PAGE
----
Authors:M. Tóth, E. Voigt, B. Baric, I. Pajac, M. Subic, P. Baufeld, and S. Lerche
The addition of the synthetic Rhagoletis lure (consisting of ammonium carbonate and ammonium acetate, developed previously for Rhagoletis cerasi L.) to fluorescent yellow sticky traps invariably increased catches of the European cherry fruit fly (R. cerasi), eastern cherry fruit fly (R. cingulata Loew.), walnut husk fly (R. completa Cresson) and the sunflower maggot (Strauzia longipennis Wiedemann). Thus in detection and monitoring surveys, where sensitivity of the trap is highly important, the use of traps with synthetic lure added is strongly recommended. Results of the present study with S. longipennis suggest that the synthetic Rhagoletis lure can be useful also in trapping non-Rhagoletis tephritid flies in future research efforts.
Authors:M. Tóth, S. Lerche, U. Holz, A. Kerber, R. Henning, E. Voigt, and D. Kelemen
The addition of the synthetic Rhagoletis feeding attractant (consisting of ammonium carbonate and ammonium acetate, developed previously for Rhagoletis cerasi L.) to both fluorescent yellow or transparent sticky traps significantly increased catches of the fruit flies Rhagoletis batava Hering (pest of sea buckthorn) and Carpomyia schineri Loew. (pest of rose hips). Traps with lures were detecting the occurrence of both species 1–2 weeks before as compared to traps without lure, and quantitative aspects of the flight could be followed in more detail in traps with lure. Thus in detection and monitoring surveys, where sensitivity of the trap is highly important, the use of traps with synthetic lure added is strongly recommended.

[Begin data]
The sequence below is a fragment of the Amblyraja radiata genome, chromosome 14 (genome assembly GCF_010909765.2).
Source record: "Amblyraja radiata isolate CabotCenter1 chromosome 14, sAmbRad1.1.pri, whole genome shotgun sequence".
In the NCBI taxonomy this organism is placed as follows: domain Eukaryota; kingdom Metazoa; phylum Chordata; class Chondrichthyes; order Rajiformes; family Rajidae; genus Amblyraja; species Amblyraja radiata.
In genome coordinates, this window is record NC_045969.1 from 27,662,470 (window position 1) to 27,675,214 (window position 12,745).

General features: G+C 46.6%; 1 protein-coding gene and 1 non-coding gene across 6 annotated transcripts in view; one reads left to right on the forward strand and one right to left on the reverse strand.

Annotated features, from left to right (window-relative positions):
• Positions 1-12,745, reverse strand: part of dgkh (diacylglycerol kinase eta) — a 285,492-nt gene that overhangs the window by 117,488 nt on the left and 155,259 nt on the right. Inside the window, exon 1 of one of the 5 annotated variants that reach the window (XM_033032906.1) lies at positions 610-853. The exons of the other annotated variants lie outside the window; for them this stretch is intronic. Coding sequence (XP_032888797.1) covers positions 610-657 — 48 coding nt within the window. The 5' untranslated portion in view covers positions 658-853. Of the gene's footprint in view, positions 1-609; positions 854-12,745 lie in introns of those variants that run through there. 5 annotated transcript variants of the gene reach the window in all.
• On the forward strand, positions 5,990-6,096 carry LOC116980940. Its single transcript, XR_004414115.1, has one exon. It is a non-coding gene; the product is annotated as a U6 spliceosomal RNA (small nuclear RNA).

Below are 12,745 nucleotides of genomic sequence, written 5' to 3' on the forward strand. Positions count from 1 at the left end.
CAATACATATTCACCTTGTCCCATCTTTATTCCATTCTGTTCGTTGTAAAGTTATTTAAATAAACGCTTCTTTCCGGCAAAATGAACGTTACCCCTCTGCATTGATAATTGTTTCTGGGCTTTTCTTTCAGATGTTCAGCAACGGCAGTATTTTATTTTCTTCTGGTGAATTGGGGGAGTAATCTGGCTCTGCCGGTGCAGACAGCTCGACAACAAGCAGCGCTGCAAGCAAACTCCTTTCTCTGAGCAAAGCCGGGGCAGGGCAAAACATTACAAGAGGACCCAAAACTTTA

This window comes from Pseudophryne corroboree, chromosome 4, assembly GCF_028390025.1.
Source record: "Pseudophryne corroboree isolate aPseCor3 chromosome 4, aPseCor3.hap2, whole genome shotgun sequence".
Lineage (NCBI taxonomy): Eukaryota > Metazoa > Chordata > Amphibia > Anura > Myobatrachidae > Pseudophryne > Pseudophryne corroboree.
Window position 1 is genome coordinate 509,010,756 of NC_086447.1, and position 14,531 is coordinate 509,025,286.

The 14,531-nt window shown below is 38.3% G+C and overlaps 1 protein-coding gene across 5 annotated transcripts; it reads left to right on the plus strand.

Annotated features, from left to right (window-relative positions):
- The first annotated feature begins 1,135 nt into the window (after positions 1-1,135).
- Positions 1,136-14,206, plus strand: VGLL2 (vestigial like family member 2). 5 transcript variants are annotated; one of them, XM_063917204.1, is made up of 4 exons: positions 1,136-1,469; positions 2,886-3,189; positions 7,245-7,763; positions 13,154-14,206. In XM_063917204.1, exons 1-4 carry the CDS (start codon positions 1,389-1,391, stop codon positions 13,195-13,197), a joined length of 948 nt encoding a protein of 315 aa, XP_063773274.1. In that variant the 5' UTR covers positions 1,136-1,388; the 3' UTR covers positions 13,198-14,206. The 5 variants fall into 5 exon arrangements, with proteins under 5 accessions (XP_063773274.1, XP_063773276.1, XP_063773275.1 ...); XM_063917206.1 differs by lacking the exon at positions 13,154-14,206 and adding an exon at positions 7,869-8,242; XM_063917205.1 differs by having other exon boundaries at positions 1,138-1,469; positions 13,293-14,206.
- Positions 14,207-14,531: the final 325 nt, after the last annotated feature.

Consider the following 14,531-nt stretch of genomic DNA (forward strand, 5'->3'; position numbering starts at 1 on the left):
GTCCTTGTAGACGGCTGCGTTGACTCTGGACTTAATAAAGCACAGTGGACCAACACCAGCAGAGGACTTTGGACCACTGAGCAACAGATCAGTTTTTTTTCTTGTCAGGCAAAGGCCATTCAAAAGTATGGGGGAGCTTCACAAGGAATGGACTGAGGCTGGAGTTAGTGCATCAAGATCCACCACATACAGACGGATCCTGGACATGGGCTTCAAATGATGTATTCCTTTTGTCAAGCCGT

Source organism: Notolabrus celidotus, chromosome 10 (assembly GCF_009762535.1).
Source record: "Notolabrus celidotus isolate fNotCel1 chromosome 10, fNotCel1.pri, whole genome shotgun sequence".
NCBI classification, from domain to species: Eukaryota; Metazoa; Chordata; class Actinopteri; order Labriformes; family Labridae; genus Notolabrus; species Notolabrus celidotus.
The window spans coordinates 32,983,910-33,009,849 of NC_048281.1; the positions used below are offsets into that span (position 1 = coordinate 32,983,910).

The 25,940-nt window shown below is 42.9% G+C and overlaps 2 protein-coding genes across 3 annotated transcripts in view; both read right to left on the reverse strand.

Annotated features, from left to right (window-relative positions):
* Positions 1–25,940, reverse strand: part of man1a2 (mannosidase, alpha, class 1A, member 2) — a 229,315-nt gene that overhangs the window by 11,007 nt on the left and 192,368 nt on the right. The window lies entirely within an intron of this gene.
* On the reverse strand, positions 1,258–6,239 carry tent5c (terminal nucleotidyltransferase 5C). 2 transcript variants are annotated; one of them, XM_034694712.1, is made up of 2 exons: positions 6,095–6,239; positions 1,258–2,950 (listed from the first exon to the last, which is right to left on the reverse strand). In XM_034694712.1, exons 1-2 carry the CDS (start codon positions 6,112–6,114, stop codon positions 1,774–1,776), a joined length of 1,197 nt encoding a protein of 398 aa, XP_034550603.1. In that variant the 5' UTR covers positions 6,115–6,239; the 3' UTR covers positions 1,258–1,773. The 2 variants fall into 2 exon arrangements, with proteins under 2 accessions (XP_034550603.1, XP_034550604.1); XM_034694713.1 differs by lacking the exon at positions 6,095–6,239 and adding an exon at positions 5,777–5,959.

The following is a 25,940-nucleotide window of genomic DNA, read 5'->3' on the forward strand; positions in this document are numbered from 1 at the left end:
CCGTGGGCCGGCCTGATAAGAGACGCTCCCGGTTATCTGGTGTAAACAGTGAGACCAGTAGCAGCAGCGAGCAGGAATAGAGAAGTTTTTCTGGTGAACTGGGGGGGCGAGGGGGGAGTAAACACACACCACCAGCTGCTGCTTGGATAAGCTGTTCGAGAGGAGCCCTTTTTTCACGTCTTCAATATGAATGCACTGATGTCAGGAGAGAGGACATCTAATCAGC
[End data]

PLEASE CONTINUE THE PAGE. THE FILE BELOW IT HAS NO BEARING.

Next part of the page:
Authors:M. Tóth, J. Jósvai, K. Hári, B. Pénzes, Zs. Vuity, I. Holb, I. Szarukán, Zs. Kecskés, I. Dorgán-Zsuga, S. Koczor, and E. Voigt
For acceptable capture efficiency it was necessary to add acetic acid to pear ester for successful trapping of codling moth populations in Hungary. The activity of pear ester on its own was very weak and unsatisfactory. Pear ester+acetic acid baited traps caught on an average 25% (mean of 6 tests) of the catch in pheromone traps. Traps with pear ester+acetic acid were clearly advantageous as compared to pheromone traps in that they caught not only males but also females (both virgins and mated) in a high percentage. Traps baited with pear ester+acetic acid clearly outperformed high-load pheromone lures in orchards with mating disruption and should be the right choice for the grower for sampling populations of codling moth in a mating disruption situation. In orchards with no mating disruption the relative inefficiency of pear ester+acetic acid baited traps as compared to pheromone traps can easily be overcome by applying more traps than usual. Thus the overall codling moth numbers caught will become higher and would make any conclusions drawn more reliable. Traps baited with pear ester+acetic acid always caught more when set at the highest branches (3.0–3.5 m) than when set lower (1.5–1.8 m) on trees.